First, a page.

They come off the back of comments such as those from Sunak’s former Home Secretary Suella Braverman. Braverman referred to pro-Palestine marches as ‘hate marches’ and claimed protestors ‘called for the erasure of Israel from the map.’ Her rhetoric and comments have been widely deemed as ‘dangerous’, ‘reckless’ and ‘inflammatory’. 

This tactic of making wildly inaccurate and exaggerated claims appears to be a staple of Sunak’s government, and it is something that everyone should be aware of and take time to consider when understanding their political rhetoric.

Secondly, ‘mob rule’ is a subjective term, but Sunak appears to be using it in relation to a supposed rise in protests.

But let’s look at the data.

What does the data tell us?

ACLED is arguably the most in depth database for conflict, violence, riots and protests around the world. Since 2020, they have gathered data on Riots and Protests in the UK.

In ACLED’s data, riots are defined as ‘violent demonstrations’, while protests are defined as ‘non-violent demonstrations’.

As shown, both the numbers of peaceful protests and violent riots have decreased substantially in recent years. At the current rate, 2024 is set to see a decrease in the number of protests compared to 2023 figures, and considerably less than numbers in 2020, 2021 and 2022. Approximately 10 riots are expected, which would be a 37.5% decline compared to last year, and an 91% decrease since 2020. It is hard to validate Sunak’s comments when the numbers of both peaceful protests and violent riots are trending downwards.

It is important to note that despite this general decline in protests and riots, there is also a definite trend of democratic backsliding. For example:

All three indices note that this decline is due to Sunak and his Conservative Party’s policies, rather than the general public peacefully protesting.

Sunak is correct in his assessment that there is a decline in ‘democratic rule’, but seems to misunderstand, either deliberately or accidentally, about the causes of this.

What are experts and analysts saying?

In addition to the data challenging Rishi Sunak’s claim, experts from a variety of backgrounds and sectors have also voiced their concerns and disagreement with the Prime Minister about his attempts to limit the right to protest, his claims of ‘mob rule’, his attempts to broaden the definition of ‘extremism’, and his wording more generally in relation to protests.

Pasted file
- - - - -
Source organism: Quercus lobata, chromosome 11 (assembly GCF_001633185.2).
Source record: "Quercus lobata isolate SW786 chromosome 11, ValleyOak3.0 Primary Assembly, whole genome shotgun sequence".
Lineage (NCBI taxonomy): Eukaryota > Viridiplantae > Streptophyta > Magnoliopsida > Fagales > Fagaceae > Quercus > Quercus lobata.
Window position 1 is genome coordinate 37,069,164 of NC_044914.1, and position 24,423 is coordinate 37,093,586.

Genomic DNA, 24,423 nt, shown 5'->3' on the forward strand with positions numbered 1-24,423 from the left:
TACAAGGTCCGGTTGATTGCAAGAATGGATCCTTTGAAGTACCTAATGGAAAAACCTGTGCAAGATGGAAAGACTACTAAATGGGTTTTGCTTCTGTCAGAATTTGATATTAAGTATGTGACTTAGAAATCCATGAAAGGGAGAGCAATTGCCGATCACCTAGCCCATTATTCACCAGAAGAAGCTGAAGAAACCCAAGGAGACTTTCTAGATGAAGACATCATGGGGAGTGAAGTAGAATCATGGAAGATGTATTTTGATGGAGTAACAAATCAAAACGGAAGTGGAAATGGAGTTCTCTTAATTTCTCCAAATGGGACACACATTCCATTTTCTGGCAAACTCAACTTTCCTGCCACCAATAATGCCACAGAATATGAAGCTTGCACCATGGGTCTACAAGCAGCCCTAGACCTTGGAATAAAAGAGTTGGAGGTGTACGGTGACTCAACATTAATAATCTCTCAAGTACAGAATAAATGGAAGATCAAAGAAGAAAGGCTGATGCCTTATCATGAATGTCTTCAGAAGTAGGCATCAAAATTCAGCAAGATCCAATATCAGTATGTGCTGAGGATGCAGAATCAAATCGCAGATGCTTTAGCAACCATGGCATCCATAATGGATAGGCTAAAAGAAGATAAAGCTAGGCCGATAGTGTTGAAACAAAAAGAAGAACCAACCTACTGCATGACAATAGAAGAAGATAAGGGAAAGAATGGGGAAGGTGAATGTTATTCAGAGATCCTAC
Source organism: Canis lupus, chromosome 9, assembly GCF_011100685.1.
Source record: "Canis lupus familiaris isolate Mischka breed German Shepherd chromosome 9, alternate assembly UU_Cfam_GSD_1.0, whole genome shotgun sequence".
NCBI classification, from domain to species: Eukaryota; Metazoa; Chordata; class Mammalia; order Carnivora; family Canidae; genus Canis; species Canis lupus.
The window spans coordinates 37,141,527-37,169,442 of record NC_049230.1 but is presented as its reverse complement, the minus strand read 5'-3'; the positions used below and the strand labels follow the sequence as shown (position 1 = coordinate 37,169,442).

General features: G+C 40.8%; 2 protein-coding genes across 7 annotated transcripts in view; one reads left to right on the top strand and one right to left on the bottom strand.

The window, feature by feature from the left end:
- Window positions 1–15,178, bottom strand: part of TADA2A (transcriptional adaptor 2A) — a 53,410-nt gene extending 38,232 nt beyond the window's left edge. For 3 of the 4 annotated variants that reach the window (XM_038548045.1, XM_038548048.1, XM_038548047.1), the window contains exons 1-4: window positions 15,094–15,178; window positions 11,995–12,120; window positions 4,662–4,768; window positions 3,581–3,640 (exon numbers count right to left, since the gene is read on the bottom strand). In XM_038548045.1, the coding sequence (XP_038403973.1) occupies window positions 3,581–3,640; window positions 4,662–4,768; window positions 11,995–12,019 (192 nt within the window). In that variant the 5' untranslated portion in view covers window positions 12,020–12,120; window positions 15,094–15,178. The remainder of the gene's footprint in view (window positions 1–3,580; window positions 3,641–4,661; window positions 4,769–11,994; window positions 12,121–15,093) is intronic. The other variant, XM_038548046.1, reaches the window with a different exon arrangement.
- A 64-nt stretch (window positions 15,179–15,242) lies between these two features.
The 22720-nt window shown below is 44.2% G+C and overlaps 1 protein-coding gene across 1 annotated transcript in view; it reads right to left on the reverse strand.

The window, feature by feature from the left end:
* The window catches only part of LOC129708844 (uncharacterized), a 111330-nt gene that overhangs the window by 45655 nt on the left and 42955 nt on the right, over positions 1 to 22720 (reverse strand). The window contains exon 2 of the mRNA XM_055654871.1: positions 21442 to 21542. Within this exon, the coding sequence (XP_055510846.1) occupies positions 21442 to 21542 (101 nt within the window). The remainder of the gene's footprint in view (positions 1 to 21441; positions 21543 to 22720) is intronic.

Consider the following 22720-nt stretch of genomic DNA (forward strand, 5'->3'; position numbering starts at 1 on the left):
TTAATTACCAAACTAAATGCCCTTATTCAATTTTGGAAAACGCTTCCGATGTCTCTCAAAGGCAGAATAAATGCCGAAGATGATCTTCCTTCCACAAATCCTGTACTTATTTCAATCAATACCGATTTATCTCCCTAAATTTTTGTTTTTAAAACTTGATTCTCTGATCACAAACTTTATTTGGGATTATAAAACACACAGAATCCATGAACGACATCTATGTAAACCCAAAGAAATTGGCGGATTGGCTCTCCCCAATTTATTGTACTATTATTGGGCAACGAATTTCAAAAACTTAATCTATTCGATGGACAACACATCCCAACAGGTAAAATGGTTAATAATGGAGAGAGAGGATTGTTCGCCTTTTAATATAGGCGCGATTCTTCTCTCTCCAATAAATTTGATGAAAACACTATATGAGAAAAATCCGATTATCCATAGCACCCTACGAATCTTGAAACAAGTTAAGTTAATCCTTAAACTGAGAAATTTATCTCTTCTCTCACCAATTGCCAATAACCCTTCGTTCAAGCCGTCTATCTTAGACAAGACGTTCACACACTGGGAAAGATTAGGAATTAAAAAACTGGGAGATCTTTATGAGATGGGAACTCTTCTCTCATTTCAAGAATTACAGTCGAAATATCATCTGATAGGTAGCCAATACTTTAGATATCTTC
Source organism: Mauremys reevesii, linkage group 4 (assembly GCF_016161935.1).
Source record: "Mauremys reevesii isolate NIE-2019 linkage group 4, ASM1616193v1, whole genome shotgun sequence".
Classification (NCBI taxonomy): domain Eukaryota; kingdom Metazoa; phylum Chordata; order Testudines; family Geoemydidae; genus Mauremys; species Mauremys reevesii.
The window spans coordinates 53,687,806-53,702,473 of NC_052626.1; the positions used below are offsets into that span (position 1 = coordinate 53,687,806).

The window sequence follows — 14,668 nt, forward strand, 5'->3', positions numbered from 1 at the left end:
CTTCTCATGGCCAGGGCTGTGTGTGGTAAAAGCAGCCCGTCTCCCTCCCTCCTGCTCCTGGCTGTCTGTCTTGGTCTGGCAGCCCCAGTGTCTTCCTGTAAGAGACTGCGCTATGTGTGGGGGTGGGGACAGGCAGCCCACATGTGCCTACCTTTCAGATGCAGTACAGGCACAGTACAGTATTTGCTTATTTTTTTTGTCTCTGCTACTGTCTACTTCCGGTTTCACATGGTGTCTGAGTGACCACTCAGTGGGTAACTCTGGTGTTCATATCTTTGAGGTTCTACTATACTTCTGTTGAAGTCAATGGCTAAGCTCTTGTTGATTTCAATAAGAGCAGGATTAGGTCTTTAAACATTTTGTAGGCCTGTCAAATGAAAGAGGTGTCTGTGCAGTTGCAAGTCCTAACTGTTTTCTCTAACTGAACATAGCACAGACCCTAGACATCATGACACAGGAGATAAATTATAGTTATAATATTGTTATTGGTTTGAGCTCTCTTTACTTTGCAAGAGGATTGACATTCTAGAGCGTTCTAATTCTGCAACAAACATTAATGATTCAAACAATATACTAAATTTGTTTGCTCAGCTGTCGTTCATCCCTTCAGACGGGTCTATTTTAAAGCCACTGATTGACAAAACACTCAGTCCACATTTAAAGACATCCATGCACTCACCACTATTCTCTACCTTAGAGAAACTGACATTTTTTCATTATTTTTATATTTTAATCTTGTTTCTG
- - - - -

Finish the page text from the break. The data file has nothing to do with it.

Almost all groups involved in protests in recent months do not call for protests at the private homes of MPs or others, something Sunak’s Conservative Party, and Keir Starmer’s Labour Party, have been highly critical of. Sunak has used this argument to clamp down on protest rights.

Sacha Deshmuke, Amnesty International UK chief executive:

“When the prime minister addresses the nation, we expect him to show leadership, not censorship…From racist language used by ministers, plans to expand the definition of extremism to directly attacking our right to protest are clear violations of international human rights laws…Peaceful protest and freedom of expression are fundamental to our democracy. We cannot stand idly by and allow the government to raze our rights to the ground.”

Chief Constable Haward of National Police Chiefs council:

“We have seen very peaceful protests [with reference to pro-Palestine marches] given the numbers which have turned out.”

Tory MP Miriam Cates:

“No, we don’t need a ‘broader definition of extremism’. This is a slippery slope towards the abolition of fundamental freedoms. What does it even mean to ‘undermine British values’ when there is no consensus – and certainly no legal definition – of what those values are?…Martin Luther King, William Wilberforce and the suffragettes were all viewed as ‘extremists’. If ‘extremist’ views are illegal, then the person who defines ‘extremism’ has the power to curtail free speech, freedom of religion, freedom of the press and freedom of association. This is the path to authoritarianism.”